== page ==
At 90, firm faith and organic gardening keep this South Hall beekeeper buzzing

Jul. 28—Life is still plenty sweet for Flowery Branch resident Bob Bradbury — sweet as honey, some might say.

At 90, Bradbury is quite possibly the oldest apiarist in Hall County and Northeast Georgia, as he's yet to encounter another who has him beat in loops around the sun.

He and his wife Bev, 86, have been in the bee business since 1976.

It all started in Bloomfield, New Jersey. An avid organic gardener, Bob found a kindred spirit in a fellow elder in the church he was pastoring at the time.

"One or the other of us, we don't remember which one, said, 'It'd be kind of fun to have a couple of beehives, wouldn't it, for pollination?'" Bob recounted.

"We heard about a woman whose father had been a beekeeper; he had died and she wanted to get rid of (the hives). So we loaded them up and we didn't know what we were doing, got stung all over the yin-yang. We had a borrowed pickup truck and garden gloves, but we did know enough to go after dusk so the vast majority would be back in the hives."

In 1977, the Bradburys and their bees planted roots in western Pennsylvania, where they lived for 20 years before retiring in North Georgia.

Today, they're still gardening, and remain experts on composting and clean eating.

The Bradburys' backyard sprawls with about 200 varieties of flowers, 21 kinds of fruit, 40 kinds of vegetables and about 15 different herbs, all of which lend a hand in the bees' pollination process.

"When people eat our honey, they're getting protection from several hundred sources of nectar," Bob said.

The Bradburys eat an organic, sugar-free diet, canning and freezing their own homegrown produce and making their own spaghetti sauce, ketchup, et cetera.

"We eat well and healthy," Bev said. "People can't believe we're as old as we are. Part of it, I think, is our relationship with God — we're very close to him — and part of it is the food we eat. We've been doing this for many, many years. Ever since we've been married, we've been doing an organic garden."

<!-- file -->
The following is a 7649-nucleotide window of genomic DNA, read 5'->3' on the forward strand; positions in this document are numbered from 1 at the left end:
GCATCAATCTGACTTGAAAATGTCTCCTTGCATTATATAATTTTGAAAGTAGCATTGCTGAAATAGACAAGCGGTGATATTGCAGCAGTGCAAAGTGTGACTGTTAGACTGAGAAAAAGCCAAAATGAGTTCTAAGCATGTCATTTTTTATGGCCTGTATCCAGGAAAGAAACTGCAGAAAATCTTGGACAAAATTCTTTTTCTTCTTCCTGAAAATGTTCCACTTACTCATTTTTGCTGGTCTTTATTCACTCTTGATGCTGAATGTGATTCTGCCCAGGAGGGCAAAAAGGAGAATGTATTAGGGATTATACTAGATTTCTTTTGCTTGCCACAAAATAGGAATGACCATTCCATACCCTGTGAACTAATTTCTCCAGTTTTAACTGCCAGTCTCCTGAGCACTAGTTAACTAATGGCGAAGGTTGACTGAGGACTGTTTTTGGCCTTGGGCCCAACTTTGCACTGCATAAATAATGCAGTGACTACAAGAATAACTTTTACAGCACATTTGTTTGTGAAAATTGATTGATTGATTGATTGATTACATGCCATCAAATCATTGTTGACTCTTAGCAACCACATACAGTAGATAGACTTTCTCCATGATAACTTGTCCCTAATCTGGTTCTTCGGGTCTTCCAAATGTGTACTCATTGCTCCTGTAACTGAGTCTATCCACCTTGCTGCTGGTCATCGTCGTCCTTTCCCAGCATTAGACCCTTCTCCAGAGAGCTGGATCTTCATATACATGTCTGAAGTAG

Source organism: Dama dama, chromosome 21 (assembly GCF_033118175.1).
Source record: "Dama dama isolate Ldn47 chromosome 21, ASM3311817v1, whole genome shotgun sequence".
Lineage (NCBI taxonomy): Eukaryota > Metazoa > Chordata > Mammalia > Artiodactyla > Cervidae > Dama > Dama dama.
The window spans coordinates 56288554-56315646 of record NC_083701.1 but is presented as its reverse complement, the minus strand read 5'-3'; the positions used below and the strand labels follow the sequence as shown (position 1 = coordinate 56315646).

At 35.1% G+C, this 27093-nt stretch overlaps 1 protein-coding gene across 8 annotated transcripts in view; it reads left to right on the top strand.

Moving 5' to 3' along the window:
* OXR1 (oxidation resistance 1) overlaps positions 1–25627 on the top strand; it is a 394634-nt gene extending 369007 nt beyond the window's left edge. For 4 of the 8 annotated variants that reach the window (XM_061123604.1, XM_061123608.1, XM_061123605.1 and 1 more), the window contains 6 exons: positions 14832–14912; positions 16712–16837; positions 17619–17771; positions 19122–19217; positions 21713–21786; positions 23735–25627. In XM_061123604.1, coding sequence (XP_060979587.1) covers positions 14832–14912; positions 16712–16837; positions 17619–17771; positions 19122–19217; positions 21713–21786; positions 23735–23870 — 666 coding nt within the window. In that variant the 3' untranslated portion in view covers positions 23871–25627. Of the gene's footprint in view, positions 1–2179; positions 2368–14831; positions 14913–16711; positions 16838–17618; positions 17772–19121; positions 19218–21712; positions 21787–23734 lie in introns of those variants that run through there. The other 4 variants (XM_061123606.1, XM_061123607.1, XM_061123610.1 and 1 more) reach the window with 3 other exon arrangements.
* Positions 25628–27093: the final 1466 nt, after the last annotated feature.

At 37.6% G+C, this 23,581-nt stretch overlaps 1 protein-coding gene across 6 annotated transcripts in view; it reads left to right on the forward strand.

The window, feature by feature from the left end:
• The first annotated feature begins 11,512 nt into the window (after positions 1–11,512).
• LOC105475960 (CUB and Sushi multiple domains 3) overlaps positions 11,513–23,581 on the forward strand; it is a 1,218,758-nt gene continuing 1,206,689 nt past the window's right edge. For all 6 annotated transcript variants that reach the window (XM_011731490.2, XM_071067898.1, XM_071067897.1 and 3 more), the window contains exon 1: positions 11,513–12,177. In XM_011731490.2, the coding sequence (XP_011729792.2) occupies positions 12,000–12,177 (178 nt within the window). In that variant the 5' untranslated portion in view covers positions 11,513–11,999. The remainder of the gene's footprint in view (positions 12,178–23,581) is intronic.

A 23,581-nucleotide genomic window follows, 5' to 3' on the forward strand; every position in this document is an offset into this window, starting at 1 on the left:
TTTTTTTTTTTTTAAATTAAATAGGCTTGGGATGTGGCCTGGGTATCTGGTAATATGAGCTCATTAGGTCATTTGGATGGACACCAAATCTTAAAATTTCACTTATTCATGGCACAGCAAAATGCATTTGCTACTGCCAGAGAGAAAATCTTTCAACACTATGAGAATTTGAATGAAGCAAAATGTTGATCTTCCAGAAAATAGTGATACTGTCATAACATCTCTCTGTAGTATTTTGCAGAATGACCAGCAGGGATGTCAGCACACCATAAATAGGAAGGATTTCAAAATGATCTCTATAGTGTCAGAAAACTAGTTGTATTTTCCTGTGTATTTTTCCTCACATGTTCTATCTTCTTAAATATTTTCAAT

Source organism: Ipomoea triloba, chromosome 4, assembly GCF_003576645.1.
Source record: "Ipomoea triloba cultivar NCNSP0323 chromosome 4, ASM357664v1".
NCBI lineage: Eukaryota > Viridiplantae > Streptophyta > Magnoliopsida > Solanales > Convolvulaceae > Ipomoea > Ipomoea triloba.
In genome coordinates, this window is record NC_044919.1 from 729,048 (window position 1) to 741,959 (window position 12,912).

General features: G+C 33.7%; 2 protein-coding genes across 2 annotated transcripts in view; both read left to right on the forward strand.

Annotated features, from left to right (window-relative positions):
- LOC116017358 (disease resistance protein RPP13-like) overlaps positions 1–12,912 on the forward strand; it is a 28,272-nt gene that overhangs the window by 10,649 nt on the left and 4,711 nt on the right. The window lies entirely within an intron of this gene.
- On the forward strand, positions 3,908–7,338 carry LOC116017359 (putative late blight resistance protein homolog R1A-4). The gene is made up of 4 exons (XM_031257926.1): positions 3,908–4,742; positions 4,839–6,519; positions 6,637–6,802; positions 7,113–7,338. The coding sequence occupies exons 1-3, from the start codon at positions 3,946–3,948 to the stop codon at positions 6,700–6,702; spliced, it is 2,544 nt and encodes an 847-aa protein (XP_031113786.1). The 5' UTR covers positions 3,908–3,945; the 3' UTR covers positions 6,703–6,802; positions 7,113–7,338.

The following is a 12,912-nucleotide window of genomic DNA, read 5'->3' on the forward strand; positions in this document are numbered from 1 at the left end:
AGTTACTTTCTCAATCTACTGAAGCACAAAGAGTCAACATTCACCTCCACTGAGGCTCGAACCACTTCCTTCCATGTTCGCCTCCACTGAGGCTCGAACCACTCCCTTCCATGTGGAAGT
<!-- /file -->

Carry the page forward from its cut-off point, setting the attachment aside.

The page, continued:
Married for 64 years, Bob and Bev have been in the bee business for well over half their life together.

"We're partners," Bev said. "Partners in the business, partners in the faith."

For the Bradburys, purveying honey is more than a livelihood; it's a ministry.

When farmers market season is in full swing, their outreach touches downtown Flowery Branch on Thursdays, the Gainesville square on Fridays and Suwanee Town Center on Saturday mornings.

"We know every week when we go to these markets that we're going to be meeting bruised and broken people," Bob said. "A lot of them are fearful and have all kinds of needs — some unemployed, some who have cancer, all kinds of issues. So we pray on the way down, 'Lord, lead us to somebody that needs encouragement today.' We share Christ with people, we pray with them right there at the market, and people really appreciate that."

They also donate some of their honey profits to missions efforts spearheaded by their church, Chestnut Mountain Presybyterian.

"We don't believe that God wants you to just sit and do nothing. There's many Scriptures in the Bible that we lean to," Bev said, borrowing from Psalm 92:14: "In old age they will still bear fruit."